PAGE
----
was yielded, having been in talk . . . with the enemy's vice-admiral,
called [blank] ; that he . . . confessed that he and all
other seamen greatly marvelled that those of our fleet enterprised
nothing by water, and that they had commandment from the
Prince to retire their ships if our men had presented themselves . . . .
"Sir Roger Williams declared also that the Prince of Parma
himself told him that our men had done contrary to their promise
if they had attempted anything by sea."
Upon which declarations, Martin Drogue has been detained
prisoner, and has confessed that when van Trappen the mariner
after entering Scluyse by swimming, reported that the enemy's
ships and stakes at the passage were as before, he told Justinus
his Excellency ought to be told thereof, to which Justinus
answered that it was not needful, as his Excellency had resolved
to fight by land whilst they attempted by water ; "wherein it
appeareth that Justinus, under colour of a former resolution
(which indeed was no resolution but only an offer that we would
land in any place where we might, which we always were ready
to perform if it might possibly have been done) would not have
his Excellency advertised how easy the passage was by water."
Endd. "27 of August, 1587 . . . Sent from the Earl of
Leicester." 9 closely written pp. [Holland XVII. f. 189.]
Aug. 27./Sept. 6.
Copies of documents concerning the Earl of Leicester's connection
with the quarrel between Count Hohenlo and Sir Edward
I. Statement by Jehan Reynbouts Danckartssen, secretary to
Sir John Norreys, denying that he ever thought or said his
Excellency was the instigator of the cartel sent to the Count
by Norreys or ever heard that H.E. took any part in that quarrel,
except to try and make peace.—Dordrecht, 6 September, 1587,
stilo novo. Signed, J. Reynbouts.
Fr. ¾ p.
II. Letter from J. de Blandre, secretary of Count Hohenlo, to
Danckaertsen. Report of his statement that the Excellency was
the instigator of the cartel, so that his life might be in danger.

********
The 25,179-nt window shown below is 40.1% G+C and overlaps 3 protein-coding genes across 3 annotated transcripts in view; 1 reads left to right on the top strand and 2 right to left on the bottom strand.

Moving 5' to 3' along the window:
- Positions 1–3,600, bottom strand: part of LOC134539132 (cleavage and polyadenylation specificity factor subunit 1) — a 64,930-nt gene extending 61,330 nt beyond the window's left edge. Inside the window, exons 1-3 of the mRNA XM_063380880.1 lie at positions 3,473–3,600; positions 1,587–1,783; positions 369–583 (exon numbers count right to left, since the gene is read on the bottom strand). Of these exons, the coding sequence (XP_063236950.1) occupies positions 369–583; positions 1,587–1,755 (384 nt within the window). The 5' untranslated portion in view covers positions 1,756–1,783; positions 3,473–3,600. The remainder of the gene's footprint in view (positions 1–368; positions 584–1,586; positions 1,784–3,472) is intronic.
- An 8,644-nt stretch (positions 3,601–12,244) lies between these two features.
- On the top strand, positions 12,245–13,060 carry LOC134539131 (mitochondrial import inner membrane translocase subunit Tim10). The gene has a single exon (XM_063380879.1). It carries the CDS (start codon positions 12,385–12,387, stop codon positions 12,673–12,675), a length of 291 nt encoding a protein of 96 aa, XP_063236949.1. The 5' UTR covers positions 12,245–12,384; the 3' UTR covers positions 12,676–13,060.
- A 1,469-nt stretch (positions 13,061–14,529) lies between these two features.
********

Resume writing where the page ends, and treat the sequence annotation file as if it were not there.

Advises him to leave the service of the General, and go to the
Count, in order to avoid danger.—The Hague, March 10, 1587
French. 1½ pp.
III. Danckertissen's reply to the above. Astonished at the
charge and advice but thanks him.—Utrecht, 3 March, 1587,
French. 1 p.
IV. Blandre to Dankaertssen.
Having shown your last letter to the Count, his lordship desires
me to inform you that he reputes you as a liar, and expressly
forbids me to receive or write henceforth any letters from or to
you.—Delft, 18 March, 1587.
French. ½ p.
V. Certificate of Pierre van Laere, public notary.
Testifies to meeting Danckaert at the Hague about 8 months
ago with M. Adrien de Spiegel, surgeon ; Jerome Bel, secretary to
Col. Pieron ; Henry Notchman and others, when Danckaert
and Spiegel spoke about the quarrel between the Count Hohenlo
and Sir Edward Norris, but never heard Danckaert say that his
Excellency had been the instigator of the cartel or any such thing.
He was present from beginning to end and heard all that was
said concerning this business.
And the said notary has made this public instrument at
Dordrecht, in presence of Capt. Corneille Hoghendorp and
Fr. 1¼ pp.
General endorsement, by Burghley's Secretary. "6 Sept.,
1587. Tankard's Declaration, touching the cartel sent to Count
Hohenlo by Sir Edw. Norris [etc]." 5 pp. in all. Fr. [Ibid.